• People seemed to suggest that this year lacked the personal relevance – especially as compared with Year 1. I don’t disagree. Almost everyday during our first year, I felt connected to the topics at hand. I felt the conversations could be directly applied to what I was trying to do. Often, the conversations put words and titles to things I felt I had been trying for awhile. They gave me permission to continue to try things, usually with support from people who study methods. I get frustrated some with this complaint as there have been attempts for two years to try and place some of this responsibility on the whole group (at least for Cohort 1). Yes, people did take on responsibilities of presenting topics or ideas. But rarely did Cohort 1 members demand or request conversations, topics, or tools. Rather than say “this would be valuable to me…can we do it?” it seemed to be easier to let Karl or CIT make the plan. A couple people have said that they tried, but felt shot down when they made suggestions, therefore they stopped. I hope that I never gave anybody that impression if I responded to their ideas. I might not always agree or want the same things, but I hope that I valued their suggestion. I do think that the whole group deserves to share the blame if the year lacked relevance.
  • Our timing of the conversation was bad. Not just because it came the morning after conferences. More because we are in that time of year that I’ve been alluding to in my classes. The school year is like a marathon. Some start fast, some don’t. Some end fast, some don’t. Some compete throughout the race, others choose their moments. Some fail to even start. But all who start tend to hit a wall. While my knees don’t allow me to train long enough to try, I’ve heard that all marathoners will hit a wall (mile 18 or so?). We had this meeting at a time of year where we (like our students) have hit that wall. Some let the pain win and stop or struggle to the end just begging to finish. Others fight through it and finish strong. Many of us are in a fairly negative mindset anyway and spring break can’t happen soon enough. Would discussions and choices be different at some other time?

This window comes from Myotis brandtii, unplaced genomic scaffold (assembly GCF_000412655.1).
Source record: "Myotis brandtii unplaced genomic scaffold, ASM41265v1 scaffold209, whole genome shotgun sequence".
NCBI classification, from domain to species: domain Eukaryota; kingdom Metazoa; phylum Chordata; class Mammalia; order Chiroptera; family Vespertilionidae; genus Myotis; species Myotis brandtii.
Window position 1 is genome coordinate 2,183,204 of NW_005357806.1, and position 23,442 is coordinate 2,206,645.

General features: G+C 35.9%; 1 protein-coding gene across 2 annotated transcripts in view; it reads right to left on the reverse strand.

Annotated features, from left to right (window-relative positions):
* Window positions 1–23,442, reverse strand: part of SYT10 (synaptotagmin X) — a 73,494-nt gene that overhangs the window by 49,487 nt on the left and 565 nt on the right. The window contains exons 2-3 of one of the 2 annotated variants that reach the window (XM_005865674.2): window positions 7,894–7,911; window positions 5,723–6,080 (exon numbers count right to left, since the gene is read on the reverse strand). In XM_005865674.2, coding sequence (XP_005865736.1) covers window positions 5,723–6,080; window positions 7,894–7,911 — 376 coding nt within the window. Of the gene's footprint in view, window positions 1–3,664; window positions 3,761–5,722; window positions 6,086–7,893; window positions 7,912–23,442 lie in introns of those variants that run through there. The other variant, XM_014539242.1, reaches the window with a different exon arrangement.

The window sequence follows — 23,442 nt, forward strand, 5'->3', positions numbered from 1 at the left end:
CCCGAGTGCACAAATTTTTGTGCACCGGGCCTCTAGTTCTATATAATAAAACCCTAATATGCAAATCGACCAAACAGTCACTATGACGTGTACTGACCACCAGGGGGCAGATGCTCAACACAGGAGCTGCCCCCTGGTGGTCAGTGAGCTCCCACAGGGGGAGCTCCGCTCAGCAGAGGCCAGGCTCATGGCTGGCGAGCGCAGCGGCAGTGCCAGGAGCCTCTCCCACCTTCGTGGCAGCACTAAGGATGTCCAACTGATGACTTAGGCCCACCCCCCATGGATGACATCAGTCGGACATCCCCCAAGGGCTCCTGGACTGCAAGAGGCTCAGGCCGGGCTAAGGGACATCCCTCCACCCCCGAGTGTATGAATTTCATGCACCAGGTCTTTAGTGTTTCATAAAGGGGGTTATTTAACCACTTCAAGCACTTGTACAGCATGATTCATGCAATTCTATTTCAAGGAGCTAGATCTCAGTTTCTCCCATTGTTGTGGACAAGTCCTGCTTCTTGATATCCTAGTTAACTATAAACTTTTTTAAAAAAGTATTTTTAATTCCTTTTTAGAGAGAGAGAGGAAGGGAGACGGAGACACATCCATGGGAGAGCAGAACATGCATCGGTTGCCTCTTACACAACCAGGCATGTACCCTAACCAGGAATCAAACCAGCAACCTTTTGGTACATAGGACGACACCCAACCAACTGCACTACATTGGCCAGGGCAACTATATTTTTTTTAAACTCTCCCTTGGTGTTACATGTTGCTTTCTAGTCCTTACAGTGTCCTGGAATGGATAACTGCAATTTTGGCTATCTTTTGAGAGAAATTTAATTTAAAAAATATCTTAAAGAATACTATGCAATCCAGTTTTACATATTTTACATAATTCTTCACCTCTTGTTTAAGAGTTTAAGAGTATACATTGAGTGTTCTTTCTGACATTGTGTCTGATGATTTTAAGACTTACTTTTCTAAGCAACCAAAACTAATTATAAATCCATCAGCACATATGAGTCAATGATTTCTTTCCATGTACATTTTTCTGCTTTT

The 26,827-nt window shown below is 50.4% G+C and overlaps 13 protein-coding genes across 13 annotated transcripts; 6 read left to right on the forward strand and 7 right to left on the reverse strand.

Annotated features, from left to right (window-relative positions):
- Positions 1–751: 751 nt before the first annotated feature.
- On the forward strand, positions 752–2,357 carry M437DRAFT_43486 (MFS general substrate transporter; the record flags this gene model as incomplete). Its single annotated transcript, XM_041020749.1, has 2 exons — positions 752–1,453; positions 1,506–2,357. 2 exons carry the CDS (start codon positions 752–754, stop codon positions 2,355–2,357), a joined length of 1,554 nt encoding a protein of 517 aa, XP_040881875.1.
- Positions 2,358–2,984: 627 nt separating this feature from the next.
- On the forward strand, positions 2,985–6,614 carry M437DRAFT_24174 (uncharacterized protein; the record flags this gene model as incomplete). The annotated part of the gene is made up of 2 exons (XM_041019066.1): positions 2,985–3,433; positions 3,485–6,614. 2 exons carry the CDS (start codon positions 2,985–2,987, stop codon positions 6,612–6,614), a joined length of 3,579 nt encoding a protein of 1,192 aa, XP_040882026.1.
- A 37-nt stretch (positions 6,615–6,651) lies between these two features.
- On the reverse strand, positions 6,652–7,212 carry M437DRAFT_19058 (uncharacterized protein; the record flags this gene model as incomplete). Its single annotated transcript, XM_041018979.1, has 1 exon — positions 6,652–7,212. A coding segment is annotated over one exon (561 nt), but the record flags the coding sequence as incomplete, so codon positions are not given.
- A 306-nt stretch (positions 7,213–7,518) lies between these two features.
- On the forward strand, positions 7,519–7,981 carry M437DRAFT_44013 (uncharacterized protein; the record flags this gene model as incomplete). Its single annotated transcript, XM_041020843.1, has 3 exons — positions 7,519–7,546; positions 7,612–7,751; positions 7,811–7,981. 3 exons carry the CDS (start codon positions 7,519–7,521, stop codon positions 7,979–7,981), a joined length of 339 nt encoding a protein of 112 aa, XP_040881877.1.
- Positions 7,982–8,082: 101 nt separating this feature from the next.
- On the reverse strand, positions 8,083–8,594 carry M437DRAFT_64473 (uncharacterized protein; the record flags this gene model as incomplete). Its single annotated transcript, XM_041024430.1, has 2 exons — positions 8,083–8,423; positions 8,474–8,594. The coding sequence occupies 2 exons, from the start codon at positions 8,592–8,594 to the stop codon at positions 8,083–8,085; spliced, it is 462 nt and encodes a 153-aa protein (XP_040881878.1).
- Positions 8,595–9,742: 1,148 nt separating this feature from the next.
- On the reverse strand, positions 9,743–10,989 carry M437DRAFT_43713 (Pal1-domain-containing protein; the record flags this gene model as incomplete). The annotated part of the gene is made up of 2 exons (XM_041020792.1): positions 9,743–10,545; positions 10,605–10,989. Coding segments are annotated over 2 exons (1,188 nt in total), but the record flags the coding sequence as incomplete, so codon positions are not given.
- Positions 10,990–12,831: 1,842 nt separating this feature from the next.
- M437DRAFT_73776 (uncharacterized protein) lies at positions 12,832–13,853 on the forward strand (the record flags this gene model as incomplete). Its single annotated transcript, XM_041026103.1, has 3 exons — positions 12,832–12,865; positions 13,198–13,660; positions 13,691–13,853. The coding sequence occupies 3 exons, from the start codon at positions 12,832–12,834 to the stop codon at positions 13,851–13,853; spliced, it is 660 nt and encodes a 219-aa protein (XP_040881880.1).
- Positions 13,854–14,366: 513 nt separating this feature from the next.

• Some have said that they simply want a year to step back, think about what they learned, and try stuff in their rooms. Good. But I do wonder how much easier that can be with a group to help you fight through ideas, figure out the technology, understand the problems, and offer alternatives. Multiple heads tend to outthink the one. What if this intent was honored in the set up we create next year? Unless people intend to completely shift away from 21C ideas in their classrooms, isn’t there some way to get people the opportunities for collaboration that allow this individual need to be honored while maintaining the integrity of the whole?